A Package of Tubes
It’s not Al Gore’s internet of a “series of tubes”, but wood grain is the arteries/veins of wood moving nutrients through the tree. With knots and figuring, this grain is shifting very dynamically. In other places, the grain will move more consistently. It’s never exactly parallel to the face.
Imagine facing the wood with the grain oriented so that it moves straight forward. When we say “with the grain” that means that the tubes are tilted upward as they move away from you. “Against the grain” is when they are tilted downward as they move away. Generally, you want to moved edged tools with the grain. It’s like petting a dog. You only want to go against the grain in very specific situations.
End grain is a pain for tasks like planing. But it’s particularly important to consider when using a penetrating finish.
End grain is where the tubes of the grain end more perpendicular than parallel to the surface.
I’ll use this swamp ash telecaster body to illustrate. The red lines show where the end grain will almost definitely be on the edges. The pink circles show where there may be end grain on the surface due to finishing.
I don’t know if that body is great from personal experience, but it sure looks pretty.
With penetrating finishes, this end grain uses capillary action to slurp up the finish much more than normal grain. The degree varies by finish. Shellac, being alcohol-based, is super effected. But even oils are very effected.
I usually wipe on these areas both first and last for every application while I’m still saturating the wood. Often it’s “dry” before the second.
That can apply to nitro and poly as well, even though they don’t really “penetrate” especially if you haven’t used some kind of grain filler.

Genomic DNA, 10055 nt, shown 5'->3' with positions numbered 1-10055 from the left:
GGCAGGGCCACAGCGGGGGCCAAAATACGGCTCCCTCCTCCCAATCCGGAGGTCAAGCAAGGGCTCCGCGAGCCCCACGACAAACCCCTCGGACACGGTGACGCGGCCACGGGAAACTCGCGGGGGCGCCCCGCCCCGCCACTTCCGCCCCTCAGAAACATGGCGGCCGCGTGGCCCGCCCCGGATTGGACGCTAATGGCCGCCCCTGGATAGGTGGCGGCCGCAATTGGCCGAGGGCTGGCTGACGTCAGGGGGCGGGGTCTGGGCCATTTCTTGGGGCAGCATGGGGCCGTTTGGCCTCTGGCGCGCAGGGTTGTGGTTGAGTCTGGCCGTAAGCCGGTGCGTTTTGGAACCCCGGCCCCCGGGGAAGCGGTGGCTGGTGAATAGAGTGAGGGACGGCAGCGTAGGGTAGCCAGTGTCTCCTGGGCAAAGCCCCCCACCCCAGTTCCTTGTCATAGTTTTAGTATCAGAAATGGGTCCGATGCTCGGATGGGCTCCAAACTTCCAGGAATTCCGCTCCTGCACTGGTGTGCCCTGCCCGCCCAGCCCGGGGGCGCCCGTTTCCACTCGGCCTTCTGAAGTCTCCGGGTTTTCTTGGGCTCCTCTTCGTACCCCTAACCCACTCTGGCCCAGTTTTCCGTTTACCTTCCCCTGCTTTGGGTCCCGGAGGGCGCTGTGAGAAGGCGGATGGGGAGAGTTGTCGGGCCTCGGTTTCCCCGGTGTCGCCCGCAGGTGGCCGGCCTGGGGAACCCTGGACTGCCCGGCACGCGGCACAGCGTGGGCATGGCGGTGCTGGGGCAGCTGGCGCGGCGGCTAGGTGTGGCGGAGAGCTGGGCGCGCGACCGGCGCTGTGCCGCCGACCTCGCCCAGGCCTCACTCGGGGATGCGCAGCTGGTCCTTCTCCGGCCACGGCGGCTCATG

Open vs Closed
Woods with larger “tubes” like mahogany are referred to as “open grain”, while woods with smaller ones like maple are “closed.”
The former will naturally be a bit rougher. They’ll need pore filler before paint, and really before sanding before paint. With penetrating finishes they will slurp up a lot more with that capillary action before they are saturated. Plan on spending a lot more time… and finish… on that with them.
Closed pore woods like maple will sand smoother and not require pore filling prior to paint. And penetrating finishes will not need to fill those pores to saturate the wood.
I was originally going to go right into my work doing Danish Oil on the mahogany body, but realized there’s some important science to get out of the way first on wood.
It’s useful information on its own and it can be hard to find collected together. I tried to cover a lot of ground in a shorter space and get the important (to me) bits in without getting too technical.
I’ll try to get to the work applying finish soon, and will have more photos to go with that.